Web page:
There is a relocation company in almost every major city, often within real estate firms that can help with all the logistics: from preparing your home for sale (including making repairs and landscaping) to packing up and moving – even property appraisals and investing the equity from the sale of your home. When moving day comes, they’ll even be there to help you move in to your senior living community and arrange everything just like you want it.
Tip four – You better prepare for downsizing
You will be downsizing, and you just won’t have room for everything you own. Start by choosing only the non-negotiable items you must have. These are things like your favorite mementos that cannot be replaced. You will quickly see how much “baggage” you can really live without. Don’t keep anything without envisioning how it will fit into your new living space. Objects too valuable to throw away can be given to Goodwill for a tax write-off or sold at an estate sale.
Go through the house item by item with your support team. You can categorize objects to make the process easier: items to be moved, keepsakes to be left with family, items to be sold or donated, and items to be thrown out. Remember to honor the emotional attachment to personal belongings and allow your senior parent to reminisce as you help sort out their possessions. Remember, these are not just things you’re moving – they’re memories.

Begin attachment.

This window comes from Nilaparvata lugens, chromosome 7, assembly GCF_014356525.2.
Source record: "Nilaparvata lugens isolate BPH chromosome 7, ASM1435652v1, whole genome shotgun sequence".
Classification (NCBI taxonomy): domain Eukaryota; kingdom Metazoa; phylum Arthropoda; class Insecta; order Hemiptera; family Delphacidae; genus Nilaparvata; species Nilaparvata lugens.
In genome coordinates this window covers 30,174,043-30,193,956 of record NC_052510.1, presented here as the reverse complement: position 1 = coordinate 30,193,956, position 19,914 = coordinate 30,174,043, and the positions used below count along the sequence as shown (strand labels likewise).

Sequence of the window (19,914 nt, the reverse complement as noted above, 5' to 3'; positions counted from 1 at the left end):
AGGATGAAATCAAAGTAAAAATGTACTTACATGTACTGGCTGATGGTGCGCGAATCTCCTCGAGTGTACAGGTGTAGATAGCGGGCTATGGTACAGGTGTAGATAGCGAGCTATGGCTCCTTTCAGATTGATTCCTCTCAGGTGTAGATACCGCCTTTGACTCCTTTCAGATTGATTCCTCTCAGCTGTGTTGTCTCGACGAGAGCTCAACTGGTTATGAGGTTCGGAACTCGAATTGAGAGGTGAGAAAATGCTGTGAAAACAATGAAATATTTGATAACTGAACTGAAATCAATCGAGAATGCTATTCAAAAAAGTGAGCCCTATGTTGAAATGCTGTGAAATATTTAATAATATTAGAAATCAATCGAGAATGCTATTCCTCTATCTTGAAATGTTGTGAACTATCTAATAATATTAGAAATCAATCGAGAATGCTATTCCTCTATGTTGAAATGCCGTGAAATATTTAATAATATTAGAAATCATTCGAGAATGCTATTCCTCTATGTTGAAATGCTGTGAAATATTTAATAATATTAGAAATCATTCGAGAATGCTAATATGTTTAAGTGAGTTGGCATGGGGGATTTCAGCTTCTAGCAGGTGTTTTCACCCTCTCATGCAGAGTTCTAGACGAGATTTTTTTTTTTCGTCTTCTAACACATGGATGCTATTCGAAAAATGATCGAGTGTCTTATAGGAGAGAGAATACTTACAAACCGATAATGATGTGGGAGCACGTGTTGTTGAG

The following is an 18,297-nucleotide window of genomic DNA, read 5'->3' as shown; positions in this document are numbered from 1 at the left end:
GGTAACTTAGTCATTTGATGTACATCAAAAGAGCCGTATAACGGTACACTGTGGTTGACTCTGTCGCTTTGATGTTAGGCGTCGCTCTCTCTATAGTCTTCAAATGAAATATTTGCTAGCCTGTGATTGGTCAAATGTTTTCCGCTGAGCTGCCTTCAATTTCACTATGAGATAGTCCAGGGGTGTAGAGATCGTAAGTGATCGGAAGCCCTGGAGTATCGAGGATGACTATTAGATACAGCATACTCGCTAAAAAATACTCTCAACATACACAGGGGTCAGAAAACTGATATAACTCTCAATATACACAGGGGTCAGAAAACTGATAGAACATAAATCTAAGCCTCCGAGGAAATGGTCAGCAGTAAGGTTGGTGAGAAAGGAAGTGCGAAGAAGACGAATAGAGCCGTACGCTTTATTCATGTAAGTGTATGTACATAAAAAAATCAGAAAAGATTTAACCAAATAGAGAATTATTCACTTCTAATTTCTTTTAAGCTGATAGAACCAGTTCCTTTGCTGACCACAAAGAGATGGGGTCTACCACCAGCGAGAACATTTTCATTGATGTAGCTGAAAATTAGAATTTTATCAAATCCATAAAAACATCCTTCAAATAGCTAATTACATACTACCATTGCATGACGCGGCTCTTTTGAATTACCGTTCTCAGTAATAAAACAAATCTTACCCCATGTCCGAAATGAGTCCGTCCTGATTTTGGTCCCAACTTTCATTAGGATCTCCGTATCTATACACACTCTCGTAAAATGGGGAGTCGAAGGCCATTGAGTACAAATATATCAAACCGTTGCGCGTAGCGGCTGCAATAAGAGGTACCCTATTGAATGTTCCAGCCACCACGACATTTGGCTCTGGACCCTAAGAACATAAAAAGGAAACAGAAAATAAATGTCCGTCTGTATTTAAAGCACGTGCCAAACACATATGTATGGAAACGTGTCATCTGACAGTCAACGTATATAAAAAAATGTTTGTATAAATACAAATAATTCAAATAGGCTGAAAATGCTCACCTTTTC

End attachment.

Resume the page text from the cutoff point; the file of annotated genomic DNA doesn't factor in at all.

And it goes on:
Getting settled in
As you settle into your new space at the community, it may help to arrange furniture and decorations in a manner that is similar to how things were set up at home. This will help make it easier to adjust to a new place.
At The Legacy Willow Bend, we start the transition process the day someone moves in by introducing them to our resident “ambassadors” who encourage them to get involved in the various activities and help them get acquainted with the lifestyle. Our lifestyle director also makes contact with our new residents within their first few days of moving in to invite them to our New Resident Orientation, which gives an introduction to all of the services and amenities.
We also have a “Move-in Coordinator” on staff who guides our new residents and their family members through the logistics of getting established in their new home – assisting with personalization changes they may want to make to the residence, scheduling moving days and times, and coordinating the move-in process with both the new resident and The Legacy staff.
Throughout the entire process, maintaining a positive attitude is essential. Life at a community will be what you make of it, so keeping positive thoughts and an open mind goes a long way. Amenities and housing options aside, what’s most important is that it IS a community. There’s always someone available if you want to enjoy some fun or simply need a lift. You can be alone if you prefer, but you never have to feel alone.
Transitioning from home to a community is a major life change, but keeping these tips in mind can help reduce the stress of a move and ensure that adults can enjoy this exciting new time in their lives to the fullest.